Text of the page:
In spite of long term outperformance, does UK commercial property remain an attractive asset class in light of long term low interest rates and Brexit?
In the aftermath of the Brexit vote, there was a sharp gyration in the UK commercial property market. This caused a dip in investor sentiment towards the asset class and led to redemptions in the open-end UK property fund space. Since mid-July, the market has held up better than many expected at the time. We are aware of properties that have been sold for less than their market value and also properties which have sold at a premium to pre Brexit valuations in some instances. It would appear that the market quickly returned to more efficient pricing and as a result we have seen most of the open-end funds that suspended trading move towards a position of regular activity investment and redemptions.
With government bond yields near historic lows, commercial property offers a substantial yield premium for investors. The attractions of the asset class are most evident in this premium and in the strong historical returns that have been delivered with little correlation to equity markets. The nature of commercial property lease-structures means that the asset class is able to offer a reliable future income stream, especially where long-lease terms are in place.
UK commercial property is favourably placed to benefit from both the search for income and the depth of overseas demand for assets. The investor base of the asset class consists of a large pool of well-capitalised international investors; these investors have seen a strong benefit from the recent currency volatility and hence there should be a price floor despite post-Brexit uncertainty. With that said, there is certainly a degree of caution applied to the outlook for central-London assets as the impacts of Brexit are yet to materialise. For this reason, the outlook for the asset class is regionally different and within commercial property, the outlook for office blocks relative to industrial units is also quite diverse.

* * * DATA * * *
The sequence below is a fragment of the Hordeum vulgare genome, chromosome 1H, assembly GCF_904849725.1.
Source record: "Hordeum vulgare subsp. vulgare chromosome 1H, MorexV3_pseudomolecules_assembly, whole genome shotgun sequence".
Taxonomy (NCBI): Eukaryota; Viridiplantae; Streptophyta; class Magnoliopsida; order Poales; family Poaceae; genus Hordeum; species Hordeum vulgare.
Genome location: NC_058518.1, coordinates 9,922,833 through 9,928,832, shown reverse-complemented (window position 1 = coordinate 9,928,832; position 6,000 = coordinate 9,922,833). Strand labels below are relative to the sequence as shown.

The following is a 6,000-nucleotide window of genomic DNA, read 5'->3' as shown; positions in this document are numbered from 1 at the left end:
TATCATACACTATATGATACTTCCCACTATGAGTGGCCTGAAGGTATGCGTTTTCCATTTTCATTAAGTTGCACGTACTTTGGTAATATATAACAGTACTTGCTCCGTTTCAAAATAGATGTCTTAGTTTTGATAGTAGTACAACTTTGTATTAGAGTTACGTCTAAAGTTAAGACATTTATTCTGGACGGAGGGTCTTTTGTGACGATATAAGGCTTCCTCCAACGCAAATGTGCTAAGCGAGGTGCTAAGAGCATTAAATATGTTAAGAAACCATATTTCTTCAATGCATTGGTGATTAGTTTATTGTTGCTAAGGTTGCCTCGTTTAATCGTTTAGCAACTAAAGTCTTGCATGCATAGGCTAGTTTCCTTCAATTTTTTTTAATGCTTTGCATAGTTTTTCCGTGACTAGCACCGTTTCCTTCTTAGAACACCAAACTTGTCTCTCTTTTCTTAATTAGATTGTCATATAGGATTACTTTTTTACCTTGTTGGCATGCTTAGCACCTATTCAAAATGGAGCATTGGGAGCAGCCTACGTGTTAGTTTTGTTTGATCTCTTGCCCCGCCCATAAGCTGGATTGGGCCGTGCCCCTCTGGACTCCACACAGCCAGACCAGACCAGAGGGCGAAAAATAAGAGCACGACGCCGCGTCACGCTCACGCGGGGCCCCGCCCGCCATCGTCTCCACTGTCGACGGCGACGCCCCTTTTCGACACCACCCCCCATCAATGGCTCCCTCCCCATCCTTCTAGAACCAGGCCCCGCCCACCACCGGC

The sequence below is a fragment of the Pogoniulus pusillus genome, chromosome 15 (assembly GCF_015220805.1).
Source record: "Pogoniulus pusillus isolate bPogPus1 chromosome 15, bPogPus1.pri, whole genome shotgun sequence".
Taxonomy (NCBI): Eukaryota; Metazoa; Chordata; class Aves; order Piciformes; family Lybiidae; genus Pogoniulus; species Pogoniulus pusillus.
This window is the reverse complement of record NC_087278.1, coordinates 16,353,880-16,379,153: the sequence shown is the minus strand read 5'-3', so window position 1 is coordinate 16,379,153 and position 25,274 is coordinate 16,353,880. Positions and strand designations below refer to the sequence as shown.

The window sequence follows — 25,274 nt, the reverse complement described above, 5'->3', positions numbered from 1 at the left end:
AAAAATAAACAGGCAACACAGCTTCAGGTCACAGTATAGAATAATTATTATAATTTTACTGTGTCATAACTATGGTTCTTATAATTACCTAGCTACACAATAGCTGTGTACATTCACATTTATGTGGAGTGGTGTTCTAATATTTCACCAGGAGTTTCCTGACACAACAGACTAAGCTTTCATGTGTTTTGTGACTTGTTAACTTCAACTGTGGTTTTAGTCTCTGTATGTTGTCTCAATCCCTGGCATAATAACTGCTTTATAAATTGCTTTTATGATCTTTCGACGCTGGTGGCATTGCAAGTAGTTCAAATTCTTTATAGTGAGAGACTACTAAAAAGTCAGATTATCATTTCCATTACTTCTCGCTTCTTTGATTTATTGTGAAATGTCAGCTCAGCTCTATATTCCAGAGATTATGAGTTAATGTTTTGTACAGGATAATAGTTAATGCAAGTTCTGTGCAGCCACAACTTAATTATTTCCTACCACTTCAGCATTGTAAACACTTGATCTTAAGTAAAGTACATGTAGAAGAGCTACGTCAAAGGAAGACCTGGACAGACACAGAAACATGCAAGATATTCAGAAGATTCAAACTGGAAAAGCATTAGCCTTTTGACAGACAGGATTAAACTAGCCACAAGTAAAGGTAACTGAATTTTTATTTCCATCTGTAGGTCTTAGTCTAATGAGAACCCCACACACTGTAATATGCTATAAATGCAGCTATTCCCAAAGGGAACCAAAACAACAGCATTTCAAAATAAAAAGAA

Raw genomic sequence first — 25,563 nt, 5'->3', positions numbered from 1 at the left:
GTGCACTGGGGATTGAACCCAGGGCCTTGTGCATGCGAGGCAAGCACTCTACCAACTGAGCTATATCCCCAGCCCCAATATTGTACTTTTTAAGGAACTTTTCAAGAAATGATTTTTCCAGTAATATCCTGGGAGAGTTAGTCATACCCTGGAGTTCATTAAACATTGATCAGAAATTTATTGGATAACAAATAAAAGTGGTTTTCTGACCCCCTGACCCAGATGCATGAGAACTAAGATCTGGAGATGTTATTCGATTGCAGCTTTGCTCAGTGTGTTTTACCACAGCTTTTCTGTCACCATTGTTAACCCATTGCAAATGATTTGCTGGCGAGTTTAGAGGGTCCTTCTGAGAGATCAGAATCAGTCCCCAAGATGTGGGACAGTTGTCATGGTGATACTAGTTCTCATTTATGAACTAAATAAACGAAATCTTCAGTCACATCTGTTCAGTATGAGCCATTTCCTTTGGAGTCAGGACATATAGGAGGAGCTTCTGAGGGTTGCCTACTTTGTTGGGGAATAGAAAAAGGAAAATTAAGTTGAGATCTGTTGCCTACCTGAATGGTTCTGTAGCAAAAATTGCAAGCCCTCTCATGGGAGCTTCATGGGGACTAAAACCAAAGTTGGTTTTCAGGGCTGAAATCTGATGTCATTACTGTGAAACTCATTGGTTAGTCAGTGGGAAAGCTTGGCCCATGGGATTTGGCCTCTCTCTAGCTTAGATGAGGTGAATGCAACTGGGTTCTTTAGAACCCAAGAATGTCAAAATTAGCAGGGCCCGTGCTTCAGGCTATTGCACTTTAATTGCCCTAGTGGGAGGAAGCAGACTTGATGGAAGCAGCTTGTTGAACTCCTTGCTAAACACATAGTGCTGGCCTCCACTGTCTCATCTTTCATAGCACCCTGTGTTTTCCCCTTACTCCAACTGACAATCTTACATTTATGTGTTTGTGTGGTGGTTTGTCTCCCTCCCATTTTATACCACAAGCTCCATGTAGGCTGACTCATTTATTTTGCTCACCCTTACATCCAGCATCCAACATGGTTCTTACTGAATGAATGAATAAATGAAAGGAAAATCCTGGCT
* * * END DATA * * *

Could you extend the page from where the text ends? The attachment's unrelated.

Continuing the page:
It is worth noting that lending to the sector has been constrained over the last few years, development activity has also been modest relative to history with vacancy rates below average in many market segments. With the Brexit negotiations still to come, it is likely that businesses in the UK will continue to delay investment decisions. As a result, the outlook for the asset class remains somewhat uncertain and our preference remains for specialist real estate investments. These tend to be those with visible cash-flows, derived from a portfolio of long lease assets where balance sheets are not overly levered.
This communication is provided for information purposes only. The information presented herein provides a general update on market conditions and is not intended and should not be construed as an offer, invitation, solicitation or recommendation to buy or sell any specific investment or participate in any investment (or other) strategy. Past performance is not an indication of future performanc and the value of investments and the income derived from them may fluctuate and you may not receive back the amount you originally invest. Although this document has been prepared on the basiis of information we believe to be reliable, LGT Vestra LLP gives no representation or warranty in relation to the accuracy or completeness of the information presented herein. The information presented herein does not provide sufficient information on which to make an informed investment decision. No liability is accepted whatsoever by LGT Vestra LLP, employees and associated companies for any direct or consequential loss arising from this document.
LGT Vestra LLP is authorised and regulated by the Financial Conduct Authority (FCA).